Just a few years ago, the future looked uncertain for Biogen Idec Inc..
Some thought its most profitable drug, Avonex, would gradually become obsolete as rivals developed their own products to treat multiple sclerosis. Its newer MS drug, Tysabri, was dogged by safety questions. And activist investor Carl Icahn was pushing hard for the company to be broken up or sold after years of unimpressive stock performance.
But Biogen Idec surprised many investors. Avonex sales continued to rise, approaching nearly $3 billion last year. Tysabri has become a blockbuster in its own right with more than $1 billion in annual sales.
And this year, Weston-based Biogen Idec won approval for another potential billion-dollar drug — a pill for MS patients, instead of the injections it has traditionally sold — with several more promising products in the pipeline.
Since George Scangos became chief executive three years ago, the company’s stock market value has quadrupled to $50 billion — jousting with EMC for the claim to be the Bay State’s most valuable publicly traded company. And both Biogen Idec’s revenues and profits have risen for four straight years. Last year alone, it earned $1.4 billion in profits on $5.5 billion in revenue.
“We had a lot of good luck, and we did some good things,” Scangos said.
Biogen Idec, one of world’s oldest biotechs, has a history of resiliency in an industry where failures and mergers are common. It’s been a fixture on the Globe 100, appearing 18 times over the past quarter-century, more than any other biotechnology company that remains independent today. Biogen Idec earned a spot as the number eight company on this year’s list.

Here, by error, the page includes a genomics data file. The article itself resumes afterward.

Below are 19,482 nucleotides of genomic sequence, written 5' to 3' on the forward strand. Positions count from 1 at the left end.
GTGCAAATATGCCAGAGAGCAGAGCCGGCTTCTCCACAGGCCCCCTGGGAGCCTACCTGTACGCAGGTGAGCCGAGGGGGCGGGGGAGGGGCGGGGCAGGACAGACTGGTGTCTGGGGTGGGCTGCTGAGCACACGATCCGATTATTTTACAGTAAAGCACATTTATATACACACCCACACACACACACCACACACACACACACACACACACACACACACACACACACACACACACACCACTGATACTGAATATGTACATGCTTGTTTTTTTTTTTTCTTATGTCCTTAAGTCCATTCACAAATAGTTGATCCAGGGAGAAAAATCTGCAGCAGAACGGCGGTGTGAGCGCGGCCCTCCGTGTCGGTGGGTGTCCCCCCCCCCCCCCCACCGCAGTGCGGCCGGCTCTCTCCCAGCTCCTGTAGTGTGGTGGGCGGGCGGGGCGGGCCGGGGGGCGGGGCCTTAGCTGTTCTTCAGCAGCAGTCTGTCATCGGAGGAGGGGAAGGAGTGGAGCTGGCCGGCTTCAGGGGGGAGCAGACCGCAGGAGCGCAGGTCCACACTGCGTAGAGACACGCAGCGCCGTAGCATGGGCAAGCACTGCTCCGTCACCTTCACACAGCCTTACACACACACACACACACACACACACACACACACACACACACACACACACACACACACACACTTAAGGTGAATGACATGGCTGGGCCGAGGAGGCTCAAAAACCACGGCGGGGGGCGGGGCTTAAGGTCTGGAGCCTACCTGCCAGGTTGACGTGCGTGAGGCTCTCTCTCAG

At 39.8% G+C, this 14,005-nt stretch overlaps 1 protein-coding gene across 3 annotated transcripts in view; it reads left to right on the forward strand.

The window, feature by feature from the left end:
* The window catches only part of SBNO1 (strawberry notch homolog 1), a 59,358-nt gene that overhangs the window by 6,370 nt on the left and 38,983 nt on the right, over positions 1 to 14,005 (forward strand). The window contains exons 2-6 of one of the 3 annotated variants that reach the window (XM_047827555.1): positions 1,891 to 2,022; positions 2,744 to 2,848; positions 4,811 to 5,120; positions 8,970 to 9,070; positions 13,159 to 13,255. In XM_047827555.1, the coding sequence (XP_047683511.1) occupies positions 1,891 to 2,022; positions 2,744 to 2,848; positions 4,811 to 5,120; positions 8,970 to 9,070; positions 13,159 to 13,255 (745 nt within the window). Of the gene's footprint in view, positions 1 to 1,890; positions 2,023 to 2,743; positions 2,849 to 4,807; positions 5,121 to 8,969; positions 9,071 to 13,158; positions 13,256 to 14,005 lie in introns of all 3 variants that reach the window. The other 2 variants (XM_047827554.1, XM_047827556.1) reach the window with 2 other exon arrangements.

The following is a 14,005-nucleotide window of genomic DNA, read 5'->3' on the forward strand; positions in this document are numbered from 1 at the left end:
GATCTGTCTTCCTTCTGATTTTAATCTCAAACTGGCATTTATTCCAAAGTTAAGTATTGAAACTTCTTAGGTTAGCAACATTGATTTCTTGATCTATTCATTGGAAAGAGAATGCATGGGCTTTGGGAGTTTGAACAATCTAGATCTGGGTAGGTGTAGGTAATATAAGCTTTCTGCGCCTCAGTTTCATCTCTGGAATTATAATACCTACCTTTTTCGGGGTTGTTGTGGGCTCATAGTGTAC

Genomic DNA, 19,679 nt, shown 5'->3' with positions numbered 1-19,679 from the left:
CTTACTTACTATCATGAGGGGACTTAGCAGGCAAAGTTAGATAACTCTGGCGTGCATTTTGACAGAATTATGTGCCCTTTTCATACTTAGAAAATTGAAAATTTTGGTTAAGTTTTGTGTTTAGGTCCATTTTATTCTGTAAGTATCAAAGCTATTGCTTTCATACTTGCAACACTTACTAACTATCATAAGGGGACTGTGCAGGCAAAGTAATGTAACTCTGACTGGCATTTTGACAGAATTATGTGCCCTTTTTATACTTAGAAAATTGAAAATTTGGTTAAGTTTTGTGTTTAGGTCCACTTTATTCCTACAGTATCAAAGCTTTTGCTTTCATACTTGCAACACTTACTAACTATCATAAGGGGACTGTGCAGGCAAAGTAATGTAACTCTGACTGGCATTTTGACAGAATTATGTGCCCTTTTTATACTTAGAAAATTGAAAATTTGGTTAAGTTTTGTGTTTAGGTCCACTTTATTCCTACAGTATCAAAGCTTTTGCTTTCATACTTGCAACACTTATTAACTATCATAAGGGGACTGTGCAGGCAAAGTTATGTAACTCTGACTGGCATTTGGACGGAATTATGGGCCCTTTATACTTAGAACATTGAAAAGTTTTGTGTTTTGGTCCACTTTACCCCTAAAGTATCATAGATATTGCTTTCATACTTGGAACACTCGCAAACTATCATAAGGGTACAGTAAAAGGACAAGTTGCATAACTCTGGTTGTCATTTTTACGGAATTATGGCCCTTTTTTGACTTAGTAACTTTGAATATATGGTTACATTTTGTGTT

The company’s more recent performance has been aided by a series of decisions Scangos made once he became chief executive.
He streamlined operations — shutting down the company’s longtime San Diego outpost (where Idec was based prior to its merger with Biogen). He also closed its oncology and cardiovascular research areas to focus on its traditional core strengths, such as multiple sclerosis.
“We were spread too thin,” Scangos said, noting the company had many drugs in development that were not progressing. “Nothing was adequately resourced.”
He also decided the company headquarters should return to Cambridge, the heart of the biotech center in the region, reversing the pervious chief executive's decision to move to less expensive office space in suburban Weston.
But now, Scangos said, the company is back on track.
In March, the Food and Drug Administration approved Biogen Idec’s application to sell Tecfidera, the company’s first pill for MS and a likely blockbuster drug.
The investment banking firm Leerink Swann predicted Tecfidera could generate sales of $1 billion next year if the drug also wins European approval, and $4 billion worldwide by 2018.
Leerink also said Biogen Idec already has nearly one-third of the market for MS drugs. But the approval of Tecfidera, coupled with other products in the pipeline, is likely to help Biogen Idec expand its “market dominance” in the area, Leerink said in a note to investors.
Biogen Idec hopes to have three more drugs approved over the next 18 months, including two for hemophilia, a genetic condition that interferes with the body’s natural ability to stop bleeding.
But nothing is certain in biotech. Many promising compounds in the lab turn out to have unexpected side effects or prove to be ineffective in broader clinical trials. In January, the company reported that a widely anticipated drug to treat Lou Gehrig’s disease, a devastating disease also known as ALS, flopped in a late-stage trial — breaking the hearts of patients and investors alike.
“We are going to have some failures,” Scangos said. “If we don’t have some failures along the way, we are not being imaginative enough.”